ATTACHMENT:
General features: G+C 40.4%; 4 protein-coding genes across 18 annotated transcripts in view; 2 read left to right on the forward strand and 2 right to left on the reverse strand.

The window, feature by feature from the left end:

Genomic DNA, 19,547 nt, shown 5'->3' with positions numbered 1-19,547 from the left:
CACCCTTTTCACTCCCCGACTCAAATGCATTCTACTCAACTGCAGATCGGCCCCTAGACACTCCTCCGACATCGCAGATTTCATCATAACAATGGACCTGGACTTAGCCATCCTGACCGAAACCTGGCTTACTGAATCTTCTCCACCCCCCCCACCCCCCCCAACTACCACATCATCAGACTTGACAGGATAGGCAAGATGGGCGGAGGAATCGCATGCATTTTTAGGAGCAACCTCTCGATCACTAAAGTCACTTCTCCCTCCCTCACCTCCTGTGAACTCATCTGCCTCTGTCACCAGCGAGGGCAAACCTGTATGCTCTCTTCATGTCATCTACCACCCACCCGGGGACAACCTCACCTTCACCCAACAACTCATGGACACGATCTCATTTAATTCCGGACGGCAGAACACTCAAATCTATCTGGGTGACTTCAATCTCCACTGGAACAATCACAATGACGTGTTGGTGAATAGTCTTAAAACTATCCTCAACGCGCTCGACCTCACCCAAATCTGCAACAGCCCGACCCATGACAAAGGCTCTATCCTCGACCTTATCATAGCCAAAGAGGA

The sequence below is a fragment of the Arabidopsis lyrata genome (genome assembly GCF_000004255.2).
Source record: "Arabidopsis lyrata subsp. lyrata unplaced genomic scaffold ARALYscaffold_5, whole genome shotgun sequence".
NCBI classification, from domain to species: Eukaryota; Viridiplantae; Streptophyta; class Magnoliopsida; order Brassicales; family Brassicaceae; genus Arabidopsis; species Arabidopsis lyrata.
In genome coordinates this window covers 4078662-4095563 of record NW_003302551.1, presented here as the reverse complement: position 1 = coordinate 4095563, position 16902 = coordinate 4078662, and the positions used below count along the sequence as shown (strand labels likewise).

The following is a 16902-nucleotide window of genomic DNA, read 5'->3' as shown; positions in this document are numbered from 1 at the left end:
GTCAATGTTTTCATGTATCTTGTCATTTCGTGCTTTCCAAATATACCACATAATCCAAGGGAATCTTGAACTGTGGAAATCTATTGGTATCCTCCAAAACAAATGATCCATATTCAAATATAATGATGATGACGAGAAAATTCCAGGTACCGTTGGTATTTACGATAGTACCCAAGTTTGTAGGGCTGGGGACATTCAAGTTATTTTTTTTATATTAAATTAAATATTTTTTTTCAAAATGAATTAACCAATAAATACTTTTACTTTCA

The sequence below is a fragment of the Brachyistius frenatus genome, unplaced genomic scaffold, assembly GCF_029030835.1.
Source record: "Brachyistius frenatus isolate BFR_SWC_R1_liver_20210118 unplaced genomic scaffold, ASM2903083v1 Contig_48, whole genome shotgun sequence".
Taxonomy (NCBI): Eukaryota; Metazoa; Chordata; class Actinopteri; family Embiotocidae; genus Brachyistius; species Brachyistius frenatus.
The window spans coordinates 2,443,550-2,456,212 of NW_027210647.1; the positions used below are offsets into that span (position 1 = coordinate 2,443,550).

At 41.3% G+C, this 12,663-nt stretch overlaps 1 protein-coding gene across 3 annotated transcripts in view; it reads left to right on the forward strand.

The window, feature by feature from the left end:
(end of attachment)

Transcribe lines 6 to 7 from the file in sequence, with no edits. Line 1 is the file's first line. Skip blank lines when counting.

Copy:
Source record: "Arabidopsis lyrata subsp. lyrata unplaced genomic scaffold ARALYscaffold_5, whole genome shotgun sequence".
NCBI classification, from domain to species: Eukaryota; Viridiplantae; Streptophyta; class Magnoliopsida; order Brassicales; family Brassicaceae; genus Arabidopsis; species Arabidopsis lyrata.